Knowledge, Attitudes, and Perceptions of Dental Assistants regarding Dental Asepsis and Sterilization in the Dental WorkplaceRead the full article
International Journal of Dentistry publishes original research articles, review articles, and clinical studies in all areas of dentistry, including periodontal diseases, dental implants, oral pathology, as well as oral and maxillofacial surgery.
International Journal of Dentistry maintains an Editorial Board of practicing researchers from around the world, to ensure manuscripts are handled by editors who are experts in the field of study.
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Efficacy of MI Paste® on Bleaching-Related Sensitivity: Randomized Clinical Trial
Background. To evaluate the effectiveness of MI Paste® in reducing sensitivity associated with vital tooth bleaching. Methods. This randomized controlled split-mouth clinical trial included 45 subjects that were randomly divided into two groups. In Group 1, the maxillary arch was the control arch (only bleaching), while the mandibular arch was the intervention arch (bleaching and MI Paste®). In Group 2, the mandibular arch was the control arch (only bleaching), while the maxillary arch was the intervention arch (bleaching and MI Paste®). Subjects started with the control arch and then switched to the intervention arch after two weeks. Subjects were instructed to use MI Paste® in a custom tray for 5 minutes, wait for 1 hour, and then bleach overnight using a different tray. Sensitivity was measured using both a thermal sensitivity test and a daily log of sensitivity for 14 days. Shade was evaluated using a colorimeter and a shade guide. Results. Immediately after treatment, the thermal test sensitivity scores for the arches bleached without MI Paste® were greater than those with MI Paste® (). Arches not receiving the MI Paste® treatment showed significantly higher VAS sensitivity scores during the 14-day period of bleaching (). The mean score for the 14-day period was 37.9 for the arches not treated with MI Paste® versus 27.5 for the treated arches. Both the intervention group and the control group showed significantly lighter shade relative to baseline () with no significant difference between them (). Conclusion. MI Paste® significantly reduced the sensitivity associated with bleaching and did not interfere with shade change.
Knowledge and Attitude of Dental Clinicians towards Light-Curing Units: A Cross-Sectional Study
Objectives. Light curing is crucial when applying composite resin restorations. Complete polymerization of the resin depends on delivering adequate light energy to it. Dental clinicians may be unaware of the importance of proper light-curing techniques. This study aimed at evaluating and comparing the level of knowledge of general practitioners (GPs) and specialists (SPs) regarding light-curing units. Materials and Methods. An electronic survey was conducted online among GPs and SPs of various specialties, working in the governmental sector in Riyadh, Saudi Arabia. Collected data were analyzed for statistical significance. Results. 310 dentists were included in the study. Nearly half of the GPs (45.9%) and more than half of SPs (56.8%) use light-emitting diode (LED) type light-curing units (LCUs). 36.9% of GPs and 29.6% of SPs were unsure about the type of LCUs they use in their dental clinics. 10.8% of GPs and 8.5% of SPs knew the proper term of the power output of LCU. 52.2% of the GPs and 55.7% of SPs were wrong about advancements in technology of LED LCUs. Regarding the use of radiometer, 48.2% of SPs and 35.1% of GPs had responded wrongly, and 37.7% of SPs and 52.3% of GPs were not familiar with the device, showing a statistical significance . There was no statistical significance observed in the responses pertaining to their years of experience, expected for two questions. Conclusion. Both GPs and SPs displayed inadequate knowledge regarding the use of LCUs. Further educational programs are recommended to spread awareness about the handling of LCUs among dental clinicians.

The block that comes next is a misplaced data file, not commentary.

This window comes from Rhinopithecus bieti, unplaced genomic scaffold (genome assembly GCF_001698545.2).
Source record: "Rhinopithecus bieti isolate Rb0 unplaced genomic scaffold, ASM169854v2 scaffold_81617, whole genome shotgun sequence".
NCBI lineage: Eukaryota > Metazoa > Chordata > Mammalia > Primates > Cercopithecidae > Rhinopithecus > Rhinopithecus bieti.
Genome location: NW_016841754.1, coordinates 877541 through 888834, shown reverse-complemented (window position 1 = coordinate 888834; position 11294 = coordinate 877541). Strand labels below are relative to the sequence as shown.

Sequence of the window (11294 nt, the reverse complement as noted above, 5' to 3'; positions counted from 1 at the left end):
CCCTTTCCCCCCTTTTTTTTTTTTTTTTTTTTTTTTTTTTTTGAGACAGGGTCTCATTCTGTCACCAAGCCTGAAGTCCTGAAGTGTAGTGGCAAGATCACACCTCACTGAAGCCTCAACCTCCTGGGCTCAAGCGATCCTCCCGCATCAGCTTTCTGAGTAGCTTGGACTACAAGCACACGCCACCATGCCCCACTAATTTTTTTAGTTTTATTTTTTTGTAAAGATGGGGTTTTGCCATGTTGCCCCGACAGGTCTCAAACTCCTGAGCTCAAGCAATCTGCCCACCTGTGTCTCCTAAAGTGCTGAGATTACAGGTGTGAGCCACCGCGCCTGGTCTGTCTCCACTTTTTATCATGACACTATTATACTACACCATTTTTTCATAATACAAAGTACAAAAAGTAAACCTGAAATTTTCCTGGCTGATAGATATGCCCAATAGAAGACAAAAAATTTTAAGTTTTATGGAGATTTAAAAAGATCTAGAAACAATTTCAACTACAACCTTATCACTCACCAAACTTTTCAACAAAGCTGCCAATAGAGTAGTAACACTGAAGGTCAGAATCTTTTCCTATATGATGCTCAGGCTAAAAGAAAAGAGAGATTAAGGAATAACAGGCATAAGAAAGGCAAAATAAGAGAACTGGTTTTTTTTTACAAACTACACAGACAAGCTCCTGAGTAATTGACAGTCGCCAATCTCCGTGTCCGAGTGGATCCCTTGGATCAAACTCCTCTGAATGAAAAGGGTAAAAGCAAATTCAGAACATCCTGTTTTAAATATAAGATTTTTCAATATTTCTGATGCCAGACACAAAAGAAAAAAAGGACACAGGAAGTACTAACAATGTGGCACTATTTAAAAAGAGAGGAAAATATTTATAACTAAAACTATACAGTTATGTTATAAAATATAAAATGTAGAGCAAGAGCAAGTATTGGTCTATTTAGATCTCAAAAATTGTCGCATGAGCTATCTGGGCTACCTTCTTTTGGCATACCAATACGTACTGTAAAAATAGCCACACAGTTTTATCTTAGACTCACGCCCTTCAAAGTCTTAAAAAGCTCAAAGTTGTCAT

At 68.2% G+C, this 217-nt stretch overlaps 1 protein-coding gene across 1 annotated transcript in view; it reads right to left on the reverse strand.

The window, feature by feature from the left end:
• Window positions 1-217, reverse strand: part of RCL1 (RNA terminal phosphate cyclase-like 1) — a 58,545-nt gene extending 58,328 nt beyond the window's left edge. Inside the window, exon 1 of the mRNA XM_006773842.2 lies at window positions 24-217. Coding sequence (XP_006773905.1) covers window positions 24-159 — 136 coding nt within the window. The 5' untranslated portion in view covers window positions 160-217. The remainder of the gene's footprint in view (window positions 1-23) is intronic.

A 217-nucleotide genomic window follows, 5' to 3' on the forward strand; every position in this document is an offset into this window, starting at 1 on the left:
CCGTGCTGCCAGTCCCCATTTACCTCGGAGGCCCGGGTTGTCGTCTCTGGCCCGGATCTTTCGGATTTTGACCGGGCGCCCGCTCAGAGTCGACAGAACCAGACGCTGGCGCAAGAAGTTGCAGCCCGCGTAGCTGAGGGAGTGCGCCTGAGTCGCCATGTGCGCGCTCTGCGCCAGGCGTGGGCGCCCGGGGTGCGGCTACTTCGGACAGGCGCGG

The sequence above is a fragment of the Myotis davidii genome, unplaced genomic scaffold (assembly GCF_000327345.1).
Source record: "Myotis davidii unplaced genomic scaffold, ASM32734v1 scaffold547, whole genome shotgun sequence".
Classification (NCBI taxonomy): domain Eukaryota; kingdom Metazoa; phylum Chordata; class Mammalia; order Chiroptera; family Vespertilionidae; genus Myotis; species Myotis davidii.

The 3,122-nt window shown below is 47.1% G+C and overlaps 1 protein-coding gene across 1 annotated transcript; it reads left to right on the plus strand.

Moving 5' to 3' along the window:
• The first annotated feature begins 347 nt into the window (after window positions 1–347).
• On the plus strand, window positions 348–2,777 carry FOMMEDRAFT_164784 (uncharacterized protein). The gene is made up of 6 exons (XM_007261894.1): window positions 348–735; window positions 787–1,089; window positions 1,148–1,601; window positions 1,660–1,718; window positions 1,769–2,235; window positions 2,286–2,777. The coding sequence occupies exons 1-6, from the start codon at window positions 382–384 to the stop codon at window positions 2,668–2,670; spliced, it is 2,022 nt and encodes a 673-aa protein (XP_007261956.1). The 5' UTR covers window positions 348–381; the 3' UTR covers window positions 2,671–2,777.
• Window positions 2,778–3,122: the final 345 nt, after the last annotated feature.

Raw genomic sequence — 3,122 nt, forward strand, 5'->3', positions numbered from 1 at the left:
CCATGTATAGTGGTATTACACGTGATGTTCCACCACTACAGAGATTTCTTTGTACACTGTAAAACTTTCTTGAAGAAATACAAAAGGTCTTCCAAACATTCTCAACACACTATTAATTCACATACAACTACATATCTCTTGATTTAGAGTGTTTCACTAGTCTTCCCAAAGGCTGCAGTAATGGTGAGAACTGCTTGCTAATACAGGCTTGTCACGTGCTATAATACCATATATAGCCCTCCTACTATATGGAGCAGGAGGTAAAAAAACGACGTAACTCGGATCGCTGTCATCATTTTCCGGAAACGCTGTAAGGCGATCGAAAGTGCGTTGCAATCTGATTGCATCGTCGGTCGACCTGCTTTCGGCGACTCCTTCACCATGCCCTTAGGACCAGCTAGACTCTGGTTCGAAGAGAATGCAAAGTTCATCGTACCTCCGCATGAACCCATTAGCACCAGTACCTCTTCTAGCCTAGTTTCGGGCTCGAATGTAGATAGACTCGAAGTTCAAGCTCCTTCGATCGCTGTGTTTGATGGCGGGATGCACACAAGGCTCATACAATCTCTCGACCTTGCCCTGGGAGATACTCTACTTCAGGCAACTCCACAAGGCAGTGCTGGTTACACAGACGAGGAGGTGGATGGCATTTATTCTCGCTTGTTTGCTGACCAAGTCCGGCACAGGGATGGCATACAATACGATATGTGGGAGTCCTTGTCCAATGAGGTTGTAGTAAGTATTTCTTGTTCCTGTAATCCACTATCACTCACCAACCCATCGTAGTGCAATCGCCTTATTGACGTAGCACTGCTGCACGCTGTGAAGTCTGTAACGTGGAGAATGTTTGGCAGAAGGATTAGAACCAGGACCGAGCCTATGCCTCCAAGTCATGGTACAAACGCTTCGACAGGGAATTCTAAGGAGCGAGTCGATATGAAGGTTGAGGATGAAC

Prevalence of Postoperative Infection after Tooth Extraction: A Retrospective Study
The aim of the study was to identify the postoperative infection rates after tooth extraction in a university dental clinic and to identify the factors associated with an increased risk for postoperative infection. A retrospective study of case records of patients who underwent tooth extractions at the International Medical University’s Oral Health Centre (IMU-OHC) over a span of 6 years was conducted. Data on demography, patient-related factors, and treatment-related factors were extracted from the case records. A binary logistic regression analysis was performed to assess the odds ratio of a patient having a postoperative infection or not, comparing it with each variable. A total of 1821 extractions, including simple and complex extractions, were performed over 6 years. Only 25 (1.4%) of the cases were reported to have a postoperative infection. The complexity of the extraction was the only variable that significantly affected the occurrence of postoperative infection after extraction; more complex extractions were reported with higher rates of infection (binary logistic regression, OR = 2.03, = 0.004). None of the other factors, including antibiotic prescription, had a significant influence on the occurrence of postoperative infection. The prevalence of postoperative infection after dental extractions was low in IMU-OHC, and prescribing antibiotics had no added advantage in the prevention of postoperative infection.